That idea, including the rating system to build trust, has now basically expanded into every part of life. Accommodation is rated and organised by such things as Airbnb and Trip Adviser; transport by Webjet, Wotif, Uber, Go Catch, Goget; services by operations like Freelancer; money by the peer-to-peer lenders that I’ve been bringing to you via the Eureka Interactive interviews, including this week’s one with Matt Symons of SocietyOne (see below). And increasingly these operations are turning into auctions rather than vendor pricing, because they can, and that’s what consumers want.
Consumers understand and prefer auctions because they can set the prices rather than the vendors of the product or service.
And when you get down to it, the key thing the internet is doing is transferring power and knowledge to consumers. That’s the essence of the revolution: by connecting everybody to a two-way network the internet transfers power from the owners of capital to consumers. It’s inevitable, in my view, that everything will eventually be auctioned and everyone will be a potential supplier of goods, services and information, and the winners will be (already are really) the organisers of this, not the suppliers themselves. That will be the end point of the digital revolution
3. Human replacement is not really to do with the internet but it’s mostly digital. I’m talking about mechanical and software robots – algorithms and artificial intelligence. And the mechanical ones are all operated digitally. Jobs are being permanently replaced by machines and will never come back. What will the people affected do? Not sure, but something else.
Dennis Gartman had some interesting comments on this subject this week in response to Donald Trump claiming he can bring back jobs to Americans from Mexico, and I don’t think I can do any better than what he wrote.
“When The Donald gets up in front of the world on Thursday evening and says that he can bring those jobs back from Mexico, someone wise on the stage will tell him that those jobs he’s talking about have disappeared.
Creative destruction… capitalism… progress… productivity “sent” those jobs away and only a demagogue will try to convince the uneducated that he has the power to bring them back. He is not God. He needs to learn that fact and his supports need to understand that too. Those jobs are indeed gone, and the foreman in “The Boss’s” song was right: “They ain’t comin’ back” and we are all the better for that fact.
Blacksmithing was once a fine, honourable and valuable job in every community in the US; but blacksmiths and horses were “trumped” by autos and Detroit, and by the mass production of nails, which were as important to blacksmiths of the 17th, 18th and 19th centuries as was the shoeing of horses. Typesetting was once a learned profession with a long apprenticeship for a job that paid high wages but with working conditions of the worst sort. Now there are virtually no typesetters of any kind left anywhere, replaced completely by the computer, the word processor and the printer… doing a far better job than the typesetting/linotype operator could ever do.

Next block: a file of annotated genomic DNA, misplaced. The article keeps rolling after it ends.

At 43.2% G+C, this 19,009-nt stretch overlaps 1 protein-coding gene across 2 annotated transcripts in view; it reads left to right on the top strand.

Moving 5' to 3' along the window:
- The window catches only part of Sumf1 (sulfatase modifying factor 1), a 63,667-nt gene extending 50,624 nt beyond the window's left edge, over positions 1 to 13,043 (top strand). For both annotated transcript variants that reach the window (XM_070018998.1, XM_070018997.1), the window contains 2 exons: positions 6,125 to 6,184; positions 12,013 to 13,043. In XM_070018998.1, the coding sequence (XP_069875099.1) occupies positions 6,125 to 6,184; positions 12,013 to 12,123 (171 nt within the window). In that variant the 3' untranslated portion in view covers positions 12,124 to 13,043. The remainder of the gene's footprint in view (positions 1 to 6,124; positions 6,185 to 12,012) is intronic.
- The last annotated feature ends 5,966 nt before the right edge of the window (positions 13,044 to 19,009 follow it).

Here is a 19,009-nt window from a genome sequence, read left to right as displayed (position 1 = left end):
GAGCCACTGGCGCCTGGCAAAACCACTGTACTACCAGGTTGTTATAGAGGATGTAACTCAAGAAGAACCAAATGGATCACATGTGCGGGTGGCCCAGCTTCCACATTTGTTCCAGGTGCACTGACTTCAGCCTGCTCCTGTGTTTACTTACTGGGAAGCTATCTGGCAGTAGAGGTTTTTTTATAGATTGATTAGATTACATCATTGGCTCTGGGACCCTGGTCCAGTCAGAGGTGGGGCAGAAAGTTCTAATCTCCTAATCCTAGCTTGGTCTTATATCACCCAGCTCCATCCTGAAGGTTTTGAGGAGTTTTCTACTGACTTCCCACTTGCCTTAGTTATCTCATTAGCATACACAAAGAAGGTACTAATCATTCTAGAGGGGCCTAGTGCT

Tires? They were once the lifeblood of Akron, Ohio… the “Rubber Capital of the World” as we who grew up there proudly referred to it… back in mid-century last as the tires upon which the nation’s… and to a great extent, the worlds… autos ran were manufactured there by the tens of millions. Now there are few if any tires manufactured in Akron, Ohio and the factory workers who did that ugly, hot work have been replaced by ultra-modern production lines driven by robots and computers, producing better quality tires that last three times longer than those produced by the hands of the URW back then. Such is progress; but were those jobs lost over-seas? No, in reality they were lost to technology.
Typists and secretaries? This is a swiftly diminishing occupation here and around the world. USAToday reports that between ’02 and ’12 the US lost 112,000 “word processors and typists” who had been earning $30k/year and whose future at the turn of the century appeared secure. It was anything but secure, as the word processor on our desks supplanted those jobs en masse.
Were they lost overseas? No. Are they every coming back? Certainly not. Are they missed? Not really and we are all more productive as a result. Note then the picture included here this morning the page previous of an ultra-modern auto manufacturing operation. Do you see any workers there? No, for there are none to be found in many instances. The operations are done by machines, driven by robots and/or computers, doing the work… consistently and almost errorlessly… that humans once did. Were these jobs lost overseas? No, they were, again, lost to technology.